Reassignment to a vacant position must be considered as a reasonable accommodation
 Aug. 23, 2013

The U.S. Supreme Court on May 28, 2013 let stand a lower court's ruling that employers may be required to reassign a disabled employee to a vacant position as "reasonable accommodation" under the Americans with Disabilities Act (ADA) if the employee can't perform his or her current job. The closely watched case United Airlines v. EEOC ended when the Supreme Court denied the airline's petition to have it review a 2012 decision by a federal Court of Appeals. The Supreme Court's decision not to hear the case means the EEOC can now go back to court to try to prove that disabled but qualified United employees should be reassigned to vacant positions.

The EEOC's original lawsuit charged that United violated the ADA by requiring workers with disabilities to compete for vacant positions instead of being reassigned. The EEOC alleged that the practice frequently forced Disabled employees out of United's workforce. The 7th Circuit found that "the ADA does indeed mandate that an employer appoint employees with disabilities to vacant positions for which they are qualified, provided that such accommodations would be ordinarily reasonable and would not present an undue hardship to the employer.

The California Fair Employment & Housing Act (FEHA) is even broader. The regulations specify that reassignment to a vacant position is mandatory when the disabled employee cannot perform essential job functions of his/her own, even with a reasonable accommodation, the employee is qualified for the reassignment and it can be performed consistent with the employee’s restrictions. The regulations state:

"The employee with a disability is entitled to preferential consideration of reassignment to a vacant position over other applicants and existing employees. However, ordinarily an employer is not required to accommodate an employee by ignoring a bona fide seniority system absent a showing that special circumstances warrant a finding that the requested accommodation is reasonable on the particular facts, such as where the employer reserves the right to modify its seniority system or the established practice is to allow variations to its seniority system."

In the context of an interactive process, after considering potential alternatives to effectively accommodate an employee with modifications or adjustments to his regular job or other environmental changes, an employer may conclude that a reassignment to a “comparable” vacant position for which he is qualified offers the best opportunity to reasonably accommodate his work restrictions. As long as the interactive process explores in good faith all options for reasonable accommodation, the reassignment can be defended even if this is not the employee’s preferred accommodation. It is important, however, to be sure the reassignment is to a comparable position that the employee can perform and to have a constructive dialogue with the employee to obtain his/her agreement on the reassignment as a reasonable accommodation.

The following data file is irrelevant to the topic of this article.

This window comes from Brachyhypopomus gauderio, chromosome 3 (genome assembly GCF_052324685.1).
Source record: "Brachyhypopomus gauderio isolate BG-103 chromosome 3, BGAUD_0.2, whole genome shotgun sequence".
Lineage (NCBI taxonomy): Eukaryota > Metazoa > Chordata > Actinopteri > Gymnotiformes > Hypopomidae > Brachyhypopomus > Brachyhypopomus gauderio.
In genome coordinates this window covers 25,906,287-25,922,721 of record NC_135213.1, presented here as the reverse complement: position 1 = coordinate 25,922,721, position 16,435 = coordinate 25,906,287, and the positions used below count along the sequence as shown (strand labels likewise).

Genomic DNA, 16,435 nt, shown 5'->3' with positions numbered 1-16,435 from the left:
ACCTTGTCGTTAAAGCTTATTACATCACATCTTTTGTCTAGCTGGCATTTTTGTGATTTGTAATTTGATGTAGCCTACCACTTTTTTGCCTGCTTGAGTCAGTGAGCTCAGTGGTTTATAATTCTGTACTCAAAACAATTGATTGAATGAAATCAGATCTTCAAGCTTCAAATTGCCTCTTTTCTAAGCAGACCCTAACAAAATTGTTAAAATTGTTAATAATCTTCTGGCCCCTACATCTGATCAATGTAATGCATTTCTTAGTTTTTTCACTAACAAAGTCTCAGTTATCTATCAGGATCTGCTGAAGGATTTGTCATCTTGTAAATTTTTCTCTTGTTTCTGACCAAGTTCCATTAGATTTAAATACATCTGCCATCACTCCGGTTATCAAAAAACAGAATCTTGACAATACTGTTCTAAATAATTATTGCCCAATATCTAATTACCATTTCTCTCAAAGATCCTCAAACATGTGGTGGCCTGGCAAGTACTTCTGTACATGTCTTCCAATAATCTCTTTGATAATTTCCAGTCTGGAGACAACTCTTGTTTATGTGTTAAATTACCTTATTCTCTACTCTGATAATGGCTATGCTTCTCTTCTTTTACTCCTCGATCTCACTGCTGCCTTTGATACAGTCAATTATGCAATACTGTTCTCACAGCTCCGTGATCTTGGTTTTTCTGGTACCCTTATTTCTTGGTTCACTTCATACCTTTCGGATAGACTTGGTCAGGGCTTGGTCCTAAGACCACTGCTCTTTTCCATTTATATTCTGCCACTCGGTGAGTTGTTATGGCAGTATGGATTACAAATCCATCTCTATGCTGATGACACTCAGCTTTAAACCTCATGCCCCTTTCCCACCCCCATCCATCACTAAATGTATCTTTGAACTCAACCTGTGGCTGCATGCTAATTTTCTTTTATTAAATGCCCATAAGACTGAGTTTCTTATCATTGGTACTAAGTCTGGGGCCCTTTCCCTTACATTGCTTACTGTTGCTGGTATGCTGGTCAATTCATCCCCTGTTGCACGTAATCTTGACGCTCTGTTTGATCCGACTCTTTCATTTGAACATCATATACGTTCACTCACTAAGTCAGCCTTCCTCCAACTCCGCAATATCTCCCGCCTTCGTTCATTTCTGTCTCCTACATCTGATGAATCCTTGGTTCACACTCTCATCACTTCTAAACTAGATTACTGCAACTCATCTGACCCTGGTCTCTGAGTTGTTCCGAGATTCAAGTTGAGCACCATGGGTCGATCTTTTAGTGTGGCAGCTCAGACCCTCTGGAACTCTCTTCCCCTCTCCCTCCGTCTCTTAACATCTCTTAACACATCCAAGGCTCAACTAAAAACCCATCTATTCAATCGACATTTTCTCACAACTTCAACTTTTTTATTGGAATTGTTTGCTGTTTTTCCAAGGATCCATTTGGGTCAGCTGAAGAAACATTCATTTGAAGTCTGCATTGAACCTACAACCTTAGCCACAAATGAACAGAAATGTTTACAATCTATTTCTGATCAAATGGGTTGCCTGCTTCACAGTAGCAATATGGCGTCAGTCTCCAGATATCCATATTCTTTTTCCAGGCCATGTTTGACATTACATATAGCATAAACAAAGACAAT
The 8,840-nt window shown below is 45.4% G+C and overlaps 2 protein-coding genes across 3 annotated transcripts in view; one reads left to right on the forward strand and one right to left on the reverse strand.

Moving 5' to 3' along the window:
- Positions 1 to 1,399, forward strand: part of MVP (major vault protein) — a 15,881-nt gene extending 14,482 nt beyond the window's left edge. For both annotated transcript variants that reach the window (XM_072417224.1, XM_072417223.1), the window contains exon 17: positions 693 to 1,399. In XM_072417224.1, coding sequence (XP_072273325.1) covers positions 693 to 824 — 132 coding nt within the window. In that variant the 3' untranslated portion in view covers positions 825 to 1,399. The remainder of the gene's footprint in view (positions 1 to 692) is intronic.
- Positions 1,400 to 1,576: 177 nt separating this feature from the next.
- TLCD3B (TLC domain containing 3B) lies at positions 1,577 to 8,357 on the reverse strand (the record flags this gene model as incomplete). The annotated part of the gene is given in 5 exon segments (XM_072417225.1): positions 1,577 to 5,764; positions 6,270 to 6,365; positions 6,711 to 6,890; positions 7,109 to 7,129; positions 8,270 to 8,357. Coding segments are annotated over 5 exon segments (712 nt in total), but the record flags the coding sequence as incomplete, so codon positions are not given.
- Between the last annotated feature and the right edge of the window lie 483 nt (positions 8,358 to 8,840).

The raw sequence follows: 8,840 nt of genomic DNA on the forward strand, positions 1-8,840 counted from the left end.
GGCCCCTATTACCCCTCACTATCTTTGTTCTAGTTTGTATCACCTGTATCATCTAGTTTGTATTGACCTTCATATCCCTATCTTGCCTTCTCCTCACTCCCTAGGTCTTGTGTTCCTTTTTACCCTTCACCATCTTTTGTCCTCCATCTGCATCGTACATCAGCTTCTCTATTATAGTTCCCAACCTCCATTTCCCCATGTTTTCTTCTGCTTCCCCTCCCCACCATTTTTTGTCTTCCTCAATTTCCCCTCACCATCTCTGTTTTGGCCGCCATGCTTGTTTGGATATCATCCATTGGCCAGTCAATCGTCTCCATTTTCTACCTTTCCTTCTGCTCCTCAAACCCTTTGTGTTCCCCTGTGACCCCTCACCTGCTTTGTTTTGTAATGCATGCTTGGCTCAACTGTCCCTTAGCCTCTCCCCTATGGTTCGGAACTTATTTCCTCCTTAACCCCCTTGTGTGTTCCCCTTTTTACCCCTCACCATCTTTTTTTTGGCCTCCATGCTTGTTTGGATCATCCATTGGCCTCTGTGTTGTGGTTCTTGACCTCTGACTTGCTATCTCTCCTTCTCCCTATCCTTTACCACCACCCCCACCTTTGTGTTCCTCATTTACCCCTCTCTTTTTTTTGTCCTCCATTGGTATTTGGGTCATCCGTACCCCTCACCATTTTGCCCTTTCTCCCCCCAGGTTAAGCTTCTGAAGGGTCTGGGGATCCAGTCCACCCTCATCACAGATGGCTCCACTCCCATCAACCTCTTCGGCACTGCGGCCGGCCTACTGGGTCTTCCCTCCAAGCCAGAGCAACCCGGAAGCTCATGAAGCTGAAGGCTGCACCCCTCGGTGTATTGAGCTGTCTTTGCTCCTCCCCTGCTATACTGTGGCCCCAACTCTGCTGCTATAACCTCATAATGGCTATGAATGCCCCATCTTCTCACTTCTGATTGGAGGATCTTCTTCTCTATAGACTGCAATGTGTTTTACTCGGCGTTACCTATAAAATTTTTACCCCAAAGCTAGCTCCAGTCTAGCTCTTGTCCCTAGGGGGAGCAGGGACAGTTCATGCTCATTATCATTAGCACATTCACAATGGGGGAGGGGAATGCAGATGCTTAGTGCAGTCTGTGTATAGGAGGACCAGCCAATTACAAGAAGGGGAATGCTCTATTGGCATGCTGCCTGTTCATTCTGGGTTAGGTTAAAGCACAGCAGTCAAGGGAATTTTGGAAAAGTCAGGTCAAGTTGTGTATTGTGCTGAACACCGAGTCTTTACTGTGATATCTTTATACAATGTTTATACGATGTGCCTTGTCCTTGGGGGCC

Patricia S. Eyres (Patti) is Managing Partner of Eyres Law Group, LLP. She is a Phi Beta Kappa graduate of Stanford University and earned her law degree from Loyola Law School, cum laude in 1977. Patti calls herself a “recovering litigator,” who knows first-hand the value of paying attention to prevention. After spending 18 years devoted exclusively to defending companies in the courtroom, she resolved to help business leaders recognize potential legal landmines before they explode into lawsuits. She brings a unique and practical perspective to the critical legal issues impacting the workplace. As CEO/Publisher of Proactive Law Press, LLC, , Eyres supervises the production and publication of books, training materials and educational products for business owners, public school administrators, front-line leaders, HR and Risk Managers. She can be reached at peyres@eyreslaw.com or 480-607-5847.

Archive

Latest Articles
CompCheck Newsletter

Archive